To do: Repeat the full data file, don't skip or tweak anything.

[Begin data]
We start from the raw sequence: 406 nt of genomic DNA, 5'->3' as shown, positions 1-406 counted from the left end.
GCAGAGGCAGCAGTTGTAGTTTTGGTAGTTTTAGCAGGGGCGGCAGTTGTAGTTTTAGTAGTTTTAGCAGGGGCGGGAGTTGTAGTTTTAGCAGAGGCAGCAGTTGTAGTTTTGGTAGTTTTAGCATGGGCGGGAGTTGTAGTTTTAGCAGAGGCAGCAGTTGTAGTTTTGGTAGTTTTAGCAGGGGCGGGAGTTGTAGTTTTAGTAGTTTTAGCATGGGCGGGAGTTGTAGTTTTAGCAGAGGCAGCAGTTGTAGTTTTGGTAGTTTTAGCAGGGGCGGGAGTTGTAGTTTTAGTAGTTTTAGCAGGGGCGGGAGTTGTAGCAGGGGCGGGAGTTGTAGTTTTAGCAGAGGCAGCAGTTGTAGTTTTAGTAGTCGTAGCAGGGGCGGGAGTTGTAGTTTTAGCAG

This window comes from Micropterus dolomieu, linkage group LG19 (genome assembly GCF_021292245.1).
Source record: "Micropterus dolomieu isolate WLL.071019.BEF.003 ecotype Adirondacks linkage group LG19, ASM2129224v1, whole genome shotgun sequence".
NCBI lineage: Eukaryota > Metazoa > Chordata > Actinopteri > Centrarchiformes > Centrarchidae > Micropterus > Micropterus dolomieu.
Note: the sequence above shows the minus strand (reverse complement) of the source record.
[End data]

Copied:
We start from the raw sequence: 406 nt of genomic DNA, 5'->3' as shown, positions 1-406 counted from the left end.
GCAGAGGCAGCAGTTGTAGTTTTGGTAGTTTTAGCAGGGGCGGCAGTTGTAGTTTTAGTAGTTTTAGCAGGGGCGGGAGTTGTAGTTTTAGCAGAGGCAGCAGTTGTAGTTTTGGTAGTTTTAGCATGGGCGGGAGTTGTAGTTTTAGCAGAGGCAGCAGTTGTAGTTTTGGTAGTTTTAGCAGGGGCGGGAGTTGTAGTTTTAGTAGTTTTAGCATGGGCGGGAGTTGTAGTTTTAGCAGAGGCAGCAGTTGTAGTTTTGGTAGTTTTAGCAGGGGCGGGAGTTGTAGTTTTAGTAGTTTTAGCAGGGGCGGGAGTTGTAGCAGGGGCGGGAGTTGTAGTTTTAGCAGAGGCAGCAGTTGTAGTTTTAGTAGTCGTAGCAGGGGCGGGAGTTGTAGTTTTAGCAG

This window comes from Micropterus dolomieu, linkage group LG19 (genome assembly GCF_021292245.1).
Source record: "Micropterus dolomieu isolate WLL.071019.BEF.003 ecotype Adirondacks linkage group LG19, ASM2129224v1, whole genome shotgun sequence".
NCBI lineage: Eukaryota > Metazoa > Chordata > Actinopteri > Centrarchiformes > Centrarchidae > Micropterus > Micropterus dolomieu.
Note: the sequence above shows the minus strand (reverse complement) of the source record.